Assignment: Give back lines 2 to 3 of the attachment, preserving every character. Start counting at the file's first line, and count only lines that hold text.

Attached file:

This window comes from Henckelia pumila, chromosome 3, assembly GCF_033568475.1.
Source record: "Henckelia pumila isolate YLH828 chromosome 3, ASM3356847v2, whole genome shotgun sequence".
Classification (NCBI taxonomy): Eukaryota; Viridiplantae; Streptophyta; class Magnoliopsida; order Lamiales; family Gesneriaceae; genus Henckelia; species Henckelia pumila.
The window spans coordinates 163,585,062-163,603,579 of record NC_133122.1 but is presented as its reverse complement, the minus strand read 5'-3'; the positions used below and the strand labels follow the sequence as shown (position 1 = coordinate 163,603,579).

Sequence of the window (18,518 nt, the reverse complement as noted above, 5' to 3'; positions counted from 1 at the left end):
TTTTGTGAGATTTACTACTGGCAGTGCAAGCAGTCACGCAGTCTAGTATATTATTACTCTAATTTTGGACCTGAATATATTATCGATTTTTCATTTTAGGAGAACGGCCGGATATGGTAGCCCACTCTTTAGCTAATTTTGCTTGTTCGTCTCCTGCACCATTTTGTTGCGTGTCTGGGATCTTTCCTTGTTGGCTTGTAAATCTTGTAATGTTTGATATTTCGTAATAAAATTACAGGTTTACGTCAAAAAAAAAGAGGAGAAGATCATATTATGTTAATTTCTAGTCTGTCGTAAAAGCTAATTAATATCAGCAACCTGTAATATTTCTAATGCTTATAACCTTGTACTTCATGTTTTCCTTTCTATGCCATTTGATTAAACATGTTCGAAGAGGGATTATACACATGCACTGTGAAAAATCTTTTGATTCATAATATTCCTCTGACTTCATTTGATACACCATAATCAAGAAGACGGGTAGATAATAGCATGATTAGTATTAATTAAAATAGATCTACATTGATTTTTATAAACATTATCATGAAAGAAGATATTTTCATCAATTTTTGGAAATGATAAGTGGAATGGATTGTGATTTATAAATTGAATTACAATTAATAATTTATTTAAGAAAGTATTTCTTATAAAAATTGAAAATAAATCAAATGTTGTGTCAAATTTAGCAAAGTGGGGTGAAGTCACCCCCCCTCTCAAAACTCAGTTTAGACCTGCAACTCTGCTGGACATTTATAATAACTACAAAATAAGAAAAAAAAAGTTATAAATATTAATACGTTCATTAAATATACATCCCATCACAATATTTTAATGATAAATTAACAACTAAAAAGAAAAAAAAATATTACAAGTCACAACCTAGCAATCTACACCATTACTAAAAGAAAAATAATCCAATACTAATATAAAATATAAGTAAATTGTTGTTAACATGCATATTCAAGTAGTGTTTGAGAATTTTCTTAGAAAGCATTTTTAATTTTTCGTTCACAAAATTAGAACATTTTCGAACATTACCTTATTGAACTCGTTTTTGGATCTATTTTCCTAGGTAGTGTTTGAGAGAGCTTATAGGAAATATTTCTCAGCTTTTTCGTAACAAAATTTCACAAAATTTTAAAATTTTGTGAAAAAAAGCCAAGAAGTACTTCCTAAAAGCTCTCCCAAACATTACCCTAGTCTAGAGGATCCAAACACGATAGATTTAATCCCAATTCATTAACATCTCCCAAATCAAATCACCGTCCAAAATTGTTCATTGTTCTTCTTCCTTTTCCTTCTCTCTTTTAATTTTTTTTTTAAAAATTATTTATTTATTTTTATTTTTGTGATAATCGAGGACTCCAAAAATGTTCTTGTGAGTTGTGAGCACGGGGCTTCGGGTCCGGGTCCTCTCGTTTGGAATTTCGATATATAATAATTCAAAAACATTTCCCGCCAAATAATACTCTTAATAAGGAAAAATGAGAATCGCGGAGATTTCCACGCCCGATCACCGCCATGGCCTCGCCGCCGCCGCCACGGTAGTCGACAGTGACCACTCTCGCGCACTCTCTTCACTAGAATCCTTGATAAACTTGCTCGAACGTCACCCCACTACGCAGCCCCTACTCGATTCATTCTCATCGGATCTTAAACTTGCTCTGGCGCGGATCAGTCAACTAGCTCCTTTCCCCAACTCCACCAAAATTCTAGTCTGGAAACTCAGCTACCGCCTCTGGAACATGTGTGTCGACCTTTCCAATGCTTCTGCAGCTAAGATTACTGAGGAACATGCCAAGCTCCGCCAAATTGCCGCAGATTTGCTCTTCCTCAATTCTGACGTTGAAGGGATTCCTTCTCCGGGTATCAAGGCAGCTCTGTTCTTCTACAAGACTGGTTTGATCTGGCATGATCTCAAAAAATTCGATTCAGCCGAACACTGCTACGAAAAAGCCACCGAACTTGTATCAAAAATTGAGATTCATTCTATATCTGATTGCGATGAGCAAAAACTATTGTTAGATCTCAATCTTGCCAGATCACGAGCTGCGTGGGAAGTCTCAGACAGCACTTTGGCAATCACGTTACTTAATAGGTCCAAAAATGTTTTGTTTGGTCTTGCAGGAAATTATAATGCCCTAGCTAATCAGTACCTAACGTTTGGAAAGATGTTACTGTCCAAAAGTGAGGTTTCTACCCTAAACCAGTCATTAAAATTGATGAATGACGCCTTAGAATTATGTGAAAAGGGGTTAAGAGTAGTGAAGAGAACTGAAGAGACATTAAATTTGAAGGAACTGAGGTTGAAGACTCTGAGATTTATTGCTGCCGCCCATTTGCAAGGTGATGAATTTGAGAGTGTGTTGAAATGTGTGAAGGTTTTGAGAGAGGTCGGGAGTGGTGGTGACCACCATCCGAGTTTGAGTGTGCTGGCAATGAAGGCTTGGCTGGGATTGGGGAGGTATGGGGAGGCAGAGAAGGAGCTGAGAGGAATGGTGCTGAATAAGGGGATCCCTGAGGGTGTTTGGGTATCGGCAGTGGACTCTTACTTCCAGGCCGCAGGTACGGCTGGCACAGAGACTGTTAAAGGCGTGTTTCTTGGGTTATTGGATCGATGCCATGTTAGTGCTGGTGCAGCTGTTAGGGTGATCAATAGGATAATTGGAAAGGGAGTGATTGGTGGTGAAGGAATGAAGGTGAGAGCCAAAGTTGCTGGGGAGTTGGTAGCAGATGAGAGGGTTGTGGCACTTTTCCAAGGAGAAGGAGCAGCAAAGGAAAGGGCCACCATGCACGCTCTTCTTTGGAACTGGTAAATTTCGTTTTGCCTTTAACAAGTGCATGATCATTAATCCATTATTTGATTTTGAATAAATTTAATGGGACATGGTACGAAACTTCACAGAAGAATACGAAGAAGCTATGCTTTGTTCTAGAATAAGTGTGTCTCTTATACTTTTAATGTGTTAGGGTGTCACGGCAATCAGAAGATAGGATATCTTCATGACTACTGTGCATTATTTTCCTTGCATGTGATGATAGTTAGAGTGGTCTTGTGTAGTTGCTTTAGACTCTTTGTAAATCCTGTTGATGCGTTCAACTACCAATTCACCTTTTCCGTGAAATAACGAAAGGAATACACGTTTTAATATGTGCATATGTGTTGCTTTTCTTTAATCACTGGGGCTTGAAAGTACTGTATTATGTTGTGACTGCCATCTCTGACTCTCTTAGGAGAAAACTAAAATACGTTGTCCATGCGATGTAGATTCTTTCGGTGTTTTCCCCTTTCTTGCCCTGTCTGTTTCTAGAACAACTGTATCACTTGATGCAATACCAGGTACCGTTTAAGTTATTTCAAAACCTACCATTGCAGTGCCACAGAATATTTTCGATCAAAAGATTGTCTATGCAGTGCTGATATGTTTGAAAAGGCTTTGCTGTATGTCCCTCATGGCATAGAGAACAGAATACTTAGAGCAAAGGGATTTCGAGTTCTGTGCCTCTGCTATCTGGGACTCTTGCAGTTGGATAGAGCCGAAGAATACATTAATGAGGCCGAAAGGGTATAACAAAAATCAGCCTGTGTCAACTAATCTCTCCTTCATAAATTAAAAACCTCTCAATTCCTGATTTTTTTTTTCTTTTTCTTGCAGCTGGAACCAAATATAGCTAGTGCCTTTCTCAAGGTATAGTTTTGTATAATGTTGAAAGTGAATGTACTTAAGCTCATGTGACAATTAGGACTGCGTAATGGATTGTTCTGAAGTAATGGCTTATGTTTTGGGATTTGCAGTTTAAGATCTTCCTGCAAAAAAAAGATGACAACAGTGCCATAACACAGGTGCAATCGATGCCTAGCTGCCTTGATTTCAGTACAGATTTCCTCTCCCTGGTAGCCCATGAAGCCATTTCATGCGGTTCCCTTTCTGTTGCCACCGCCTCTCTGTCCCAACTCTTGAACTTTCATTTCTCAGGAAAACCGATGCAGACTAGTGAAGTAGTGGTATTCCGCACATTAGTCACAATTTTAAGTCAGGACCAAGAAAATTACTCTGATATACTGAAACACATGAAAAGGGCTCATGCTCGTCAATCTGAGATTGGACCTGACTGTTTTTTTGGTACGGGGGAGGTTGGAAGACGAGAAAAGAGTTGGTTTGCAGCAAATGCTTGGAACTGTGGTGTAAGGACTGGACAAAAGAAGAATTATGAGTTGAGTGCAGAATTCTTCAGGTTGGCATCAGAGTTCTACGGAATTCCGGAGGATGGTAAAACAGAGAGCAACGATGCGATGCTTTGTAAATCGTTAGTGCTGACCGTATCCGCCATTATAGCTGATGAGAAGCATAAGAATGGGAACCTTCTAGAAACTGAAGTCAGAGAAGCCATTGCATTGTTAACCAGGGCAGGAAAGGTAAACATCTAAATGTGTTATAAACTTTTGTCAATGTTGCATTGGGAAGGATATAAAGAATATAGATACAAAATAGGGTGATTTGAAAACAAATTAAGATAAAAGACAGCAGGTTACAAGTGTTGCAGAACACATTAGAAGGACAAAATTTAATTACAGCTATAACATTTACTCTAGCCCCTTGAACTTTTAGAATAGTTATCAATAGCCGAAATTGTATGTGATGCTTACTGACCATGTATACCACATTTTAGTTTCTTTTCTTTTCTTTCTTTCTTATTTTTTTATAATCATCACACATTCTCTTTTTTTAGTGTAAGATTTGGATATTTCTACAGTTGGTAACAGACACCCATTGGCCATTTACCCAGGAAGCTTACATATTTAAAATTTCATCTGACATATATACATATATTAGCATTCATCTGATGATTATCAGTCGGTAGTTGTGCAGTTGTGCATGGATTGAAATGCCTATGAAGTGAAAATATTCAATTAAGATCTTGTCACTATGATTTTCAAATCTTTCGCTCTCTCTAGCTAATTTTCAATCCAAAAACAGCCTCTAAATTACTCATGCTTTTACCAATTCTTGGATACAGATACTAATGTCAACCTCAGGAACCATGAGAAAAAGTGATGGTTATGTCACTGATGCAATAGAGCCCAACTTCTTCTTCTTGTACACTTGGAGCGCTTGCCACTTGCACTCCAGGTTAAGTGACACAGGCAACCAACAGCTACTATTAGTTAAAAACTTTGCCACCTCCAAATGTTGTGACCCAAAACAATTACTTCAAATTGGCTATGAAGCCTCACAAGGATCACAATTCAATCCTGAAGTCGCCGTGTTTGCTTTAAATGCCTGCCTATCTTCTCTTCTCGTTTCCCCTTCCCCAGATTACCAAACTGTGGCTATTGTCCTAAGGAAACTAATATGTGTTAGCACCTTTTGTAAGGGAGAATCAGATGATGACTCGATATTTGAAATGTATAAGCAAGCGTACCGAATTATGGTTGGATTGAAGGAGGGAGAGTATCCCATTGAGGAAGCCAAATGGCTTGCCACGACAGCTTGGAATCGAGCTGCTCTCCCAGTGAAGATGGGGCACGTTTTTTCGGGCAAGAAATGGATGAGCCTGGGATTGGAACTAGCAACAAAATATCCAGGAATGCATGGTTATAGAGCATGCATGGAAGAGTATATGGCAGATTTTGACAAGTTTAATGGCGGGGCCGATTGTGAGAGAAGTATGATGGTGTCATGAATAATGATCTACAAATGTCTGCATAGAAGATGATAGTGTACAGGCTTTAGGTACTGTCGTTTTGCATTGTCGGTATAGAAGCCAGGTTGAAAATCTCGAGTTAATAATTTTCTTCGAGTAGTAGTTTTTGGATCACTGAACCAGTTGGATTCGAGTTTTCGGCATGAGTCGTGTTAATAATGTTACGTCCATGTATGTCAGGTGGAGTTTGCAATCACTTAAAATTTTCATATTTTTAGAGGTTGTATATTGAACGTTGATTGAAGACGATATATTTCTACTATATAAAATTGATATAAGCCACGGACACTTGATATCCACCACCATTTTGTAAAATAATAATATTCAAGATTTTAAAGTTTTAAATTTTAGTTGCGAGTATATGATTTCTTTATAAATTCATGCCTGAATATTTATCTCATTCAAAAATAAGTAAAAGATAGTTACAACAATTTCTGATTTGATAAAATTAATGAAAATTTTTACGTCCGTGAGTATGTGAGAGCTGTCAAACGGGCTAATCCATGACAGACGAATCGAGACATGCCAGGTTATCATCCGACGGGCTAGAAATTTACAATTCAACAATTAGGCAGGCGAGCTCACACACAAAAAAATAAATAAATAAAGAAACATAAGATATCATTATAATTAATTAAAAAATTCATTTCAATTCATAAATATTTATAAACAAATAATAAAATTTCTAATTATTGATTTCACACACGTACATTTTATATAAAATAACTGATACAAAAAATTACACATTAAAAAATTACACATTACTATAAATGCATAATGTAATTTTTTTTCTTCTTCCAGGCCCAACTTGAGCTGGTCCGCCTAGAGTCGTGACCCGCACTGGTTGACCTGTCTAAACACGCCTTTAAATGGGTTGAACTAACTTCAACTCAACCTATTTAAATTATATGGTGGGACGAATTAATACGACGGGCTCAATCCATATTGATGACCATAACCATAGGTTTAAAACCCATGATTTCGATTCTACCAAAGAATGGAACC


Source record: "Henckelia pumila isolate YLH828 chromosome 3, ASM3356847v2, whole genome shotgun sequence".
Classification (NCBI taxonomy): Eukaryota; Viridiplantae; Streptophyta; class Magnoliopsida; order Lamiales; family Gesneriaceae; genus Henckelia; species Henckelia pumila.